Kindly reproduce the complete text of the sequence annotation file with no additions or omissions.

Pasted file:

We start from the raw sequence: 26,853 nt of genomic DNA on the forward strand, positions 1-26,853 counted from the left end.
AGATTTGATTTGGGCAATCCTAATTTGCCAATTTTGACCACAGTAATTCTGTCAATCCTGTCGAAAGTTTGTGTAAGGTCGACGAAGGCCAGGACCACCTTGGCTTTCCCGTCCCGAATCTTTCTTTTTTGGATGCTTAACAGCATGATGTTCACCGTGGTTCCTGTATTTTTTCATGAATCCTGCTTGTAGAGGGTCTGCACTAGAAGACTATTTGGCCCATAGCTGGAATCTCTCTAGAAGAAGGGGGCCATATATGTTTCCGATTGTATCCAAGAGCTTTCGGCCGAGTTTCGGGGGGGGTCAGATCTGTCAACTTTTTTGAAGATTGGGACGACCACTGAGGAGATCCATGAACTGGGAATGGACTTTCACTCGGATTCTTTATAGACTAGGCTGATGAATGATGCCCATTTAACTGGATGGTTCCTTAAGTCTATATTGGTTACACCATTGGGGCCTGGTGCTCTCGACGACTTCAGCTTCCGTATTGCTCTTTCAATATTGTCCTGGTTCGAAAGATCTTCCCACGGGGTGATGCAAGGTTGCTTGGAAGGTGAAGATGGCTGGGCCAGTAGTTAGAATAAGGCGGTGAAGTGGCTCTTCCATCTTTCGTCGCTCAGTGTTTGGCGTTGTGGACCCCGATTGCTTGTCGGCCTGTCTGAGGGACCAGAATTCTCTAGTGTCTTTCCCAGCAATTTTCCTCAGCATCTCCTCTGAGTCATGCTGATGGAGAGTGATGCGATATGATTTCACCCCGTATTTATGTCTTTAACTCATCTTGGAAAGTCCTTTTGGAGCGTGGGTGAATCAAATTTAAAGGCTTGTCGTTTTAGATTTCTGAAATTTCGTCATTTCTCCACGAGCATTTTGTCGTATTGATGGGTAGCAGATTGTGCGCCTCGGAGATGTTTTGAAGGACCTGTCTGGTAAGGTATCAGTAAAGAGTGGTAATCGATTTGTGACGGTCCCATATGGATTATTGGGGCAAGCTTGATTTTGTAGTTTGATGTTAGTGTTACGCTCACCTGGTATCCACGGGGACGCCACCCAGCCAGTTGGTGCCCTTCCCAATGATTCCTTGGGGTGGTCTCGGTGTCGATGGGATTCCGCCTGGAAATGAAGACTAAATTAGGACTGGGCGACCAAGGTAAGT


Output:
We start from the raw sequence: 26,853 nt of genomic DNA on the forward strand, positions 1-26,853 counted from the left end.
AGATTTGATTTGGGCAATCCTAATTTGCCAATTTTGACCACAGTAATTCTGTCAATCCTGTCGAAAGTTTGTGTAAGGTCGACGAAGGCCAGGACCACCTTGGCTTTCCCGTCCCGAATCTTTCTTTTTTGGATGCTTAACAGCATGATGTTCACCGTGGTTCCTGTATTTTTTCATGAATCCTGCTTGTAGAGGGTCTGCACTAGAAGACTATTTGGCCCATAGCTGGAATCTCTCTAGAAGAAGGGGGCCATATATGTTTCCGATTGTATCCAAGAGCTTTCGGCCGAGTTTCGGGGGGGGTCAGATCTGTCAACTTTTTTGAAGATTGGGACGACCACTGAGGAGATCCATGAACTGGGAATGGACTTTCACTCGGATTCTTTATAGACTAGGCTGATGAATGATGCCCATTTAACTGGATGGTTCCTTAAGTCTATATTGGTTACACCATTGGGGCCTGGTGCTCTCGACGACTTCAGCTTCCGTATTGCTCTTTCAATATTGTCCTGGTTCGAAAGATCTTCCCACGGGGTGATGCAAGGTTGCTTGGAAGGTGAAGATGGCTGGGCCAGTAGTTAGAATAAGGCGGTGAAGTGGCTCTTCCATCTTTCGTCGCTCAGTGTTTGGCGTTGTGGACCCCGATTGCTTGTCGGCCTGTCTGAGGGACCAGAATTCTCTAGTGTCTTTCCCAGCAATTTTCCTCAGCATCTCCTCTGAGTCATGCTGATGGAGAGTGATGCGATATGATTTCACCCCGTATTTATGTCTTTAACTCATCTTGGAAAGTCCTTTTGGAGCGTGGGTGAATCAAATTTAAAGGCTTGTCGTTTTAGATTTCTGAAATTTCGTCATTTCTCCACGAGCATTTTGTCGTATTGATGGGTAGCAGATTGTGCGCCTCGGAGATGTTTTGAAGGACCTGTCTGGTAAGGTATCAGTAAAGAGTGGTAATCGATTTGTGACGGTCCCATATGGATTATTGGGGCAAGCTTGATTTTGTAGTTTGATGTTAGTGTTACGCTCACCTGGTATCCACGGGGACGCCACCCAGCCAGTTGGTGCCCTTCCCAATGATTCCTTGGGGTGGTCTCGGTGTCGATGGGATTCCGCCTGGAAATGAAGACTAAATTAGGACTGGGCGACCAAGGTAAGT